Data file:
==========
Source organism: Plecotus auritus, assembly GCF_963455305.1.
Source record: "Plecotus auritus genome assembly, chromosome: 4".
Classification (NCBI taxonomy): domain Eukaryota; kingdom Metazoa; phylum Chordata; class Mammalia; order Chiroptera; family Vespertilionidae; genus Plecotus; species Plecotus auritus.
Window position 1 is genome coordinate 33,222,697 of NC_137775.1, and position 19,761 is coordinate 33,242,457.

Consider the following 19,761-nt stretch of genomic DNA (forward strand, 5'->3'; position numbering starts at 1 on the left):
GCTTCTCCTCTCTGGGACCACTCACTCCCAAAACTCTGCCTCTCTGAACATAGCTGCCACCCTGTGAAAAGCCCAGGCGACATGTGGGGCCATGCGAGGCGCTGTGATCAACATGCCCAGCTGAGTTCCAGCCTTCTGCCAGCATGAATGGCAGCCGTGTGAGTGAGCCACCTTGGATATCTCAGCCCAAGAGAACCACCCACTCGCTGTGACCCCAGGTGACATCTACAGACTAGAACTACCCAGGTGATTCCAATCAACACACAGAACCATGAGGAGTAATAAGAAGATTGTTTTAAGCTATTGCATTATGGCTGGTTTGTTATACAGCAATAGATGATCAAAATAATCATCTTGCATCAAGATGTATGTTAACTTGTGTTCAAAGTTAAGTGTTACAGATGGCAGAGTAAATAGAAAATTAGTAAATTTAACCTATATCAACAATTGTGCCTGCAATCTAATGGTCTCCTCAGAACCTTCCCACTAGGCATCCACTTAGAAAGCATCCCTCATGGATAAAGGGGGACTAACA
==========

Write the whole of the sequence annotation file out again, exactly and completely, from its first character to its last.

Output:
Source organism: Plecotus auritus, assembly GCF_963455305.1.
Source record: "Plecotus auritus genome assembly, chromosome: 4".
Classification (NCBI taxonomy): domain Eukaryota; kingdom Metazoa; phylum Chordata; class Mammalia; order Chiroptera; family Vespertilionidae; genus Plecotus; species Plecotus auritus.
Window position 1 is genome coordinate 33,222,697 of NC_137775.1, and position 19,761 is coordinate 33,242,457.

Consider the following 19,761-nt stretch of genomic DNA (forward strand, 5'->3'; position numbering starts at 1 on the left):
GCTTCTCCTCTCTGGGACCACTCACTCCCAAAACTCTGCCTCTCTGAACATAGCTGCCACCCTGTGAAAAGCCCAGGCGACATGTGGGGCCATGCGAGGCGCTGTGATCAACATGCCCAGCTGAGTTCCAGCCTTCTGCCAGCATGAATGGCAGCCGTGTGAGTGAGCCACCTTGGATATCTCAGCCCAAGAGAACCACCCACTCGCTGTGACCCCAGGTGACATCTACAGACTAGAACTACCCAGGTGATTCCAATCAACACACAGAACCATGAGGAGTAATAAGAAGATTGTTTTAAGCTATTGCATTATGGCTGGTTTGTTATACAGCAATAGATGATCAAAATAATCATCTTGCATCAAGATGTATGTTAACTTGTGTTCAAAGTTAAGTGTTACAGATGGCAGAGTAAATAGAAAATTAGTAAATTTAACCTATATCAACAATTGTGCCTGCAATCTAATGGTCTCCTCAGAACCTTCCCACTAGGCATCCACTTAGAAAGCATCCCTCATGGATAAAGGGGGACTAACA